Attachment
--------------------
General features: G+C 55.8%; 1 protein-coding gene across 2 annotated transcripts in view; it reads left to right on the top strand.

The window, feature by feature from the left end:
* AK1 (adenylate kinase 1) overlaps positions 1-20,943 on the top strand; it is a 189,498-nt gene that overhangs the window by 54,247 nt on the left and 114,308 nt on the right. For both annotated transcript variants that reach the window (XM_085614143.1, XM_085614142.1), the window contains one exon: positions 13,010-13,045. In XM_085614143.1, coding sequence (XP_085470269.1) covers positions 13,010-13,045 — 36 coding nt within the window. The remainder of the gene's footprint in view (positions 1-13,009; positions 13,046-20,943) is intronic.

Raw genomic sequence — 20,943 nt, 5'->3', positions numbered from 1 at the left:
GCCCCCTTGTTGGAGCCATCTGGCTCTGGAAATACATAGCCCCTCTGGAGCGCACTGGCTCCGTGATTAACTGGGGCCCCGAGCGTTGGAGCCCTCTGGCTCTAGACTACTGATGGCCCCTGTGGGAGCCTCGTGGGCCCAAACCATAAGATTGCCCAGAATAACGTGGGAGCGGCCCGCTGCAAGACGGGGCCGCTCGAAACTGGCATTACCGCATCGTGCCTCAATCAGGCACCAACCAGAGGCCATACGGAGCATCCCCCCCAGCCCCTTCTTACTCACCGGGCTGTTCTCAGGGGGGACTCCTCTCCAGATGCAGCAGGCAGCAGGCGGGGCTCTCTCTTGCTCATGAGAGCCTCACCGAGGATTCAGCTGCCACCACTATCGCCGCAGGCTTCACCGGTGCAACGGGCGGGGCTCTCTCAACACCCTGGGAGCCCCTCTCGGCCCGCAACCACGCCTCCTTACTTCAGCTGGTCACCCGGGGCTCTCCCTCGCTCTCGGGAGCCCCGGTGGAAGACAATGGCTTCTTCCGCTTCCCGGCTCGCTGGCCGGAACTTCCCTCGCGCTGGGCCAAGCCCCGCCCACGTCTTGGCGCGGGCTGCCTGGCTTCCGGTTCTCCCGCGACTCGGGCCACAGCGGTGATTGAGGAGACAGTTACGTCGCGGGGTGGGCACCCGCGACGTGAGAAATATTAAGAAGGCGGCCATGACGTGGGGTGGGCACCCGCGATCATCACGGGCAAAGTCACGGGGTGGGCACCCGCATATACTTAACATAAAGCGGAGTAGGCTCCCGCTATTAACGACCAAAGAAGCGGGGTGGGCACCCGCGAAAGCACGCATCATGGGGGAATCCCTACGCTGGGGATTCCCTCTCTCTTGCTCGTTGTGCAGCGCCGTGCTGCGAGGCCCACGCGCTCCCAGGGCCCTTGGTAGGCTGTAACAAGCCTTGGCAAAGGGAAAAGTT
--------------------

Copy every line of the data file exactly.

General features: G+C 55.8%; 1 protein-coding gene across 2 annotated transcripts in view; it reads left to right on the top strand.

The window, feature by feature from the left end:
* AK1 (adenylate kinase 1) overlaps positions 1-20,943 on the top strand; it is a 189,498-nt gene that overhangs the window by 54,247 nt on the left and 114,308 nt on the right. For both annotated transcript variants that reach the window (XM_085614143.1, XM_085614142.1), the window contains one exon: positions 13,010-13,045. In XM_085614143.1, coding sequence (XP_085470269.1) covers positions 13,010-13,045 — 36 coding nt within the window. The remainder of the gene's footprint in view (positions 1-13,009; positions 13,046-20,943) is intronic.

Raw genomic sequence — 20,943 nt, 5'->3', positions numbered from 1 at the left:
GCCCCCTTGTTGGAGCCATCTGGCTCTGGAAATACATAGCCCCTCTGGAGCGCACTGGCTCCGTGATTAACTGGGGCCCCGAGCGTTGGAGCCCTCTGGCTCTAGACTACTGATGGCCCCTGTGGGAGCCTCGTGGGCCCAAACCATAAGATTGCCCAGAATAACGTGGGAGCGGCCCGCTGCAAGACGGGGCCGCTCGAAACTGGCATTACCGCATCGTGCCTCAATCAGGCACCAACCAGAGGCCATACGGAGCATCCCCCCCAGCCCCTTCTTACTCACCGGGCTGTTCTCAGGGGGGACTCCTCTCCAGATGCAGCAGGCAGCAGGCGGGGCTCTCTCTTGCTCATGAGAGCCTCACCGAGGATTCAGCTGCCACCACTATCGCCGCAGGCTTCACCGGTGCAACGGGCGGGGCTCTCTCAACACCCTGGGAGCCCCTCTCGGCCCGCAACCACGCCTCCTTACTTCAGCTGGTCACCCGGGGCTCTCCCTCGCTCTCGGGAGCCCCGGTGGAAGACAATGGCTTCTTCCGCTTCCCGGCTCGCTGGCCGGAACTTCCCTCGCGCTGGGCCAAGCCCCGCCCACGTCTTGGCGCGGGCTGCCTGGCTTCCGGTTCTCCCGCGACTCGGGCCACAGCGGTGATTGAGGAGACAGTTACGTCGCGGGGTGGGCACCCGCGACGTGAGAAATATTAAGAAGGCGGCCATGACGTGGGGTGGGCACCCGCGATCATCACGGGCAAAGTCACGGGGTGGGCACCCGCATATACTTAACATAAAGCGGAGTAGGCTCCCGCTATTAACGACCAAAGAAGCGGGGTGGGCACCCGCGAAAGCACGCATCATGGGGGAATCCCTACGCTGGGGATTCCCTCTCTCTTGCTCGTTGTGCAGCGCCGTGCTGCGAGGCCCACGCGCTCCCAGGGCCCTTGGTAGGCTGTAACAAGCCTTGGCAAAGGGAAAAGTT